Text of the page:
In April of 1942, singer and actor Bing Crosby wrote Lucchese, requesting a catalog and a pair of boots to be made for him in “nice, soft leather — the best you have in stock.” As one of the best-selling recording artists of the 20th century, the company quickly obliged. Shortly thereafter, Crosby ordered three pairs of boots (not to mention four pairs for his children) that would go on to be paired with his legendary “Canadian Tuxedo” of the early 1950s.
As the tale goes, in 1951, despite his unparalleled fame, Crosby was denied entrance to a hotel in Vancouver where he was to spend the night owing to his all-denim pants-and-jacket ensemble.
Levi’s historian Lynn Downey explains: “You see, in the 1950s, denim had a very bad reputation, thanks to Marlon Brando, James Dean and all those other malcontents who were upsetting the social order by not conforming to America's postwar obsession with suburbs, picket fences and men in grey flannel suits. Not only that, denim still retained its work wear, laborer origins.”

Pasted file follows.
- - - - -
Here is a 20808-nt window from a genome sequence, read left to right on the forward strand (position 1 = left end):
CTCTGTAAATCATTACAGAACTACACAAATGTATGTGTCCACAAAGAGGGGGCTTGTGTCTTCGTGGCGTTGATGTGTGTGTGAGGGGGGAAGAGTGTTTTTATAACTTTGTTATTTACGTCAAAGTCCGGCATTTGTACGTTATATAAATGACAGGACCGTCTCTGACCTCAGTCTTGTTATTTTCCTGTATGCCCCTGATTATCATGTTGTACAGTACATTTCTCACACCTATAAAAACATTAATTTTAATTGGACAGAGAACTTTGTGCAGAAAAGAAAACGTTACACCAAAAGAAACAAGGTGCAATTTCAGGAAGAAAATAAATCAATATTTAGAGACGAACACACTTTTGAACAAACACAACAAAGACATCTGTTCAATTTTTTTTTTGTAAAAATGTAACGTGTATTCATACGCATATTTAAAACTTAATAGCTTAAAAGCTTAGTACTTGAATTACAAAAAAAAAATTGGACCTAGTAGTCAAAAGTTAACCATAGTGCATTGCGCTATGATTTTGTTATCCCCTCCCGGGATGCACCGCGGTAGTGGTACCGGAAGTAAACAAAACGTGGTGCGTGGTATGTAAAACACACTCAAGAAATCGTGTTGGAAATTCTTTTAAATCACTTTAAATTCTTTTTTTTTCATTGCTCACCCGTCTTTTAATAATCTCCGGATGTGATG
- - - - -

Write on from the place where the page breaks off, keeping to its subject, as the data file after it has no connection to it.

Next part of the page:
Crosby’s friends quickly wrote to Levi’s — the premiere denim purveyor in America — regaling the unthinkable story of the star’s rejection based on his attire. The company then smartly, if not playfully, fashioned a full-on tuxedo out of selvedge denim for the crooner, complete with large leather patch sewn inside the jacket declaring a “notice to hotel men everywhere” that said “this label entitles the we’re to be duly received and registered with cordial hospitality at anytime and under any conditions.”
Today, our friends at Levi have recreated the memorable tuxedo that yielded Crosby almost as much notoriety as his singing career with a limited run of 200 jackets true to the original.